Several reconstruction techniques have been proposed to form SR images [2, 5–8]. These approaches transfer the recorded responses from the spatiotemporal domain where they were collected to the spatial domain where the data will be displayed. Since SR image formation methods use either the time of arrival of the recorded responses or the wavenumber of the radiated waveforms, the wave speed in the propagation medium is required to accurately map the target reflections to their original spatial locations. This value can be obtained from offline measurements using a representative sample of the materials forming the scan area or by using an estimation technique. Any errors in the estimate will cause shifts in the location of the reconstructed responses and the formation of artifacts.

To determine the propagation speed in SR scenarios, a wide variety of estimation techniques have been proposed. These approaches can be divided into two main categories, focal quality measurement techniques and wave modeling approaches. Focal quality measurement techniques reconstruct the collected datasets using different propagation speed values and calculate a focal quality metric that is used to determine a suitable estimate [9–11]. Wave modeling, also called tomographic, techniques perform a minimization process by solving iteratively Maxwell's equations for a set of possible scan scenarios until the difference between the measured data and the analytical solution satisfies a stop criterion [12–15]. Techniques in both categories have been validated on experimental data, yielding accurate results in far-field SR imaging settings.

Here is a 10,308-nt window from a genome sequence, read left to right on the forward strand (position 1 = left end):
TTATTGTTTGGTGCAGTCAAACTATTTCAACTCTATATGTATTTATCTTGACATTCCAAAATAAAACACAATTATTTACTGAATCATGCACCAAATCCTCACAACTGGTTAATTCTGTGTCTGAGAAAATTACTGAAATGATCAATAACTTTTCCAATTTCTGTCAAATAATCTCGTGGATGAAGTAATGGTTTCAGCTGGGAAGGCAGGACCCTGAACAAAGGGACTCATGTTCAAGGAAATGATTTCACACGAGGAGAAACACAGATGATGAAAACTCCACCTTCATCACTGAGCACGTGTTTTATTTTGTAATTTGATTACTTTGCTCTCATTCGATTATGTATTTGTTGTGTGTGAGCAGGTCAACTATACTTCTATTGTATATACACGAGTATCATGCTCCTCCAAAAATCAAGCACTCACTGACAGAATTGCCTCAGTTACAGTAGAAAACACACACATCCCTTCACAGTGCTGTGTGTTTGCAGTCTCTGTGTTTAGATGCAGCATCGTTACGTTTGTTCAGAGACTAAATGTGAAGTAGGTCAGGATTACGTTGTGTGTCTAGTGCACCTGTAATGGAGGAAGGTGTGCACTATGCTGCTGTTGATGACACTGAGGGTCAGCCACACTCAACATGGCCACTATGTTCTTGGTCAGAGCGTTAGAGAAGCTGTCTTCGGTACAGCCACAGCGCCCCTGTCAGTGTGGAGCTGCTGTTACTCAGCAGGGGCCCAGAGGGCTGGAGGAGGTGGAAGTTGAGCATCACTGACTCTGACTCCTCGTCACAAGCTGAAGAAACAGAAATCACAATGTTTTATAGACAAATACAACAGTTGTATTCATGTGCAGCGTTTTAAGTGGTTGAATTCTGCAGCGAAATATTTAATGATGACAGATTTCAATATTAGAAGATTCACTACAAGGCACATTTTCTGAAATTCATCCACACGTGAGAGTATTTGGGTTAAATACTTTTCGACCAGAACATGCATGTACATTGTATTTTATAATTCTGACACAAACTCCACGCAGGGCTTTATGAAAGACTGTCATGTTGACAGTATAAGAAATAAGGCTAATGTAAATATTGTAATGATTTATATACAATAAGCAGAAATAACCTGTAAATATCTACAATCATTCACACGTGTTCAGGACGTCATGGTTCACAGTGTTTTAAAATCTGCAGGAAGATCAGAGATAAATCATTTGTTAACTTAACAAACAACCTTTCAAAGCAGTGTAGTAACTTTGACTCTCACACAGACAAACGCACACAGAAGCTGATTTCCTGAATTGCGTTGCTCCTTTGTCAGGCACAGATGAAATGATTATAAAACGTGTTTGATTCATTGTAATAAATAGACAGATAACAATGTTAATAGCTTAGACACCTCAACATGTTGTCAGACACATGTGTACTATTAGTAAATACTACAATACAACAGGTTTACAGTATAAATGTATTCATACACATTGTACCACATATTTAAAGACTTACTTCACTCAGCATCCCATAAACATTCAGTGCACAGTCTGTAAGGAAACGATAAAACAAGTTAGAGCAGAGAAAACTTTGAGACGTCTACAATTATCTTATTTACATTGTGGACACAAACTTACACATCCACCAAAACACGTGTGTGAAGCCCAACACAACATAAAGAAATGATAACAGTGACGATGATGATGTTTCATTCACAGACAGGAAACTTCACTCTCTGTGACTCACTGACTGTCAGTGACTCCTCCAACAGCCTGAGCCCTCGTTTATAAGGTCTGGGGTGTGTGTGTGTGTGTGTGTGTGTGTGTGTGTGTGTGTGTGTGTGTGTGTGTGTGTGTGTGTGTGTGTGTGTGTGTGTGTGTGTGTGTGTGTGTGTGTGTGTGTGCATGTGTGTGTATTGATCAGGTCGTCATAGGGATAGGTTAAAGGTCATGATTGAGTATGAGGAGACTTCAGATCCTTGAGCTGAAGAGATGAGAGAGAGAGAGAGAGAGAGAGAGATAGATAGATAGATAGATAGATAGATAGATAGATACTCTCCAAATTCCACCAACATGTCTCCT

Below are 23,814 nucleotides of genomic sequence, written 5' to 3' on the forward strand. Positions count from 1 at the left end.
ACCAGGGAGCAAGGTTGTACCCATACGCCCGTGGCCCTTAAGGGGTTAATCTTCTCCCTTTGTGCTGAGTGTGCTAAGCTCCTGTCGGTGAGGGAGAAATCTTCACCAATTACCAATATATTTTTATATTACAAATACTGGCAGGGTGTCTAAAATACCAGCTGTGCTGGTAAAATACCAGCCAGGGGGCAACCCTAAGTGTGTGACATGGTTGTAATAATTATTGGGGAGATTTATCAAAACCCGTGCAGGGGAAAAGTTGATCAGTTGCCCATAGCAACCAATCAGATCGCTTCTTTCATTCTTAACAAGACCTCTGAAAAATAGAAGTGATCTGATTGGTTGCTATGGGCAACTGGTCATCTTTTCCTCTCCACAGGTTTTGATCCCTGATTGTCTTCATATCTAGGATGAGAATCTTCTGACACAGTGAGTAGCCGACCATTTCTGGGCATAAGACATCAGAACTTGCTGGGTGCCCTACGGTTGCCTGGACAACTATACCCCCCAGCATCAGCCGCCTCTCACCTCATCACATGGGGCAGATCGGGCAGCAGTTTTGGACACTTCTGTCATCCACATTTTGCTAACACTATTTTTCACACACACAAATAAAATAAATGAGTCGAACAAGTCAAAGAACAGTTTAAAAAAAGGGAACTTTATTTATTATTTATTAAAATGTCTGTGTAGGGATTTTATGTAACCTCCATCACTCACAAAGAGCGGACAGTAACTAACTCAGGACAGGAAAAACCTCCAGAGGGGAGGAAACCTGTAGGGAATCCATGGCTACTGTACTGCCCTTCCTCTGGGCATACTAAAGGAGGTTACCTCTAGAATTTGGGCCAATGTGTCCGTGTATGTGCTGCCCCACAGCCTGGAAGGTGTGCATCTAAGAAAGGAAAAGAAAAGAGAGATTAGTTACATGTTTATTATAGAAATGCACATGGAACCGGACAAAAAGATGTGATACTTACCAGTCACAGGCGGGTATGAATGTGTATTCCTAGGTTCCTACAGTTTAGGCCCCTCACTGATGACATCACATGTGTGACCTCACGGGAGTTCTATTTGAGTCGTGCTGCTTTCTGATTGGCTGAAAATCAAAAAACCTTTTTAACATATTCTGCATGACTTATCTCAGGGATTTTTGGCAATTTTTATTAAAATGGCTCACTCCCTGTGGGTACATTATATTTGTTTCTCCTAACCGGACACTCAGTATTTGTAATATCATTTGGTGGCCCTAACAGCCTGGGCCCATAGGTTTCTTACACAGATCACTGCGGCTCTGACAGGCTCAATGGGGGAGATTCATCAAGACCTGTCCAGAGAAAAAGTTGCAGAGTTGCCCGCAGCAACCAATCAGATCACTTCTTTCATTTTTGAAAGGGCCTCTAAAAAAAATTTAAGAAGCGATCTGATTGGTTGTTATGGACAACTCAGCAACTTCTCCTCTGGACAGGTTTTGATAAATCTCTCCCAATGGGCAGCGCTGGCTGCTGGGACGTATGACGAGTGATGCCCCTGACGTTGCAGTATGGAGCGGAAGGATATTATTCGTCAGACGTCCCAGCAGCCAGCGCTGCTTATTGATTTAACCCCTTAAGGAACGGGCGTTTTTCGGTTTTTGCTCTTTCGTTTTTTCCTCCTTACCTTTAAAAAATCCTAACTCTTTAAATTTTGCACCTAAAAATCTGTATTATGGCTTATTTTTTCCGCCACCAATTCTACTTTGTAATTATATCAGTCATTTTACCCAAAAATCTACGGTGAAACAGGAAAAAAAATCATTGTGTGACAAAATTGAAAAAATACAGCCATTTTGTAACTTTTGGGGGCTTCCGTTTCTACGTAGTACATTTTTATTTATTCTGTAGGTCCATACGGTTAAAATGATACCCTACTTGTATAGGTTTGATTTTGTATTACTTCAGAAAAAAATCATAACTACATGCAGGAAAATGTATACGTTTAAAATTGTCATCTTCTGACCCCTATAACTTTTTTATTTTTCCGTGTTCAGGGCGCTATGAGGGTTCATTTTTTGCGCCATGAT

In the last decade, SR has been used for a series of novel near-field imaging scenarios, such as Breast Microwave Radar (BMR) and Microwave Wood Inspection (MWI). The targets in these applications have sizes in the order of millimetres making necessary the use of large bandwidth waveforms (>5 GHz) to achieve spatial resolution values within this order of magnitude. To the best of the authors' knowledge, only a few propagation speed estimation techniques for this SR imaging setting have been proposed [16–18]. Nevertheless, these methods have some limitations that can potentially limit their use in realistic scenarios. The parametric search proposed in [16] requires a large number of datasets from the scan region to generate accurate estimates. The wave modeling approaches presented in [17, 18] rely on computationally intensive procedures that result in processing times that can range from several minutes to a couple of days [17, 18], resulting in low data throughput rates. Additionally, the method proposed in [17] has limited use when the radiated waveform has a bandwidth over 3 GHz, which is quite common in BMR and MWI scenarios.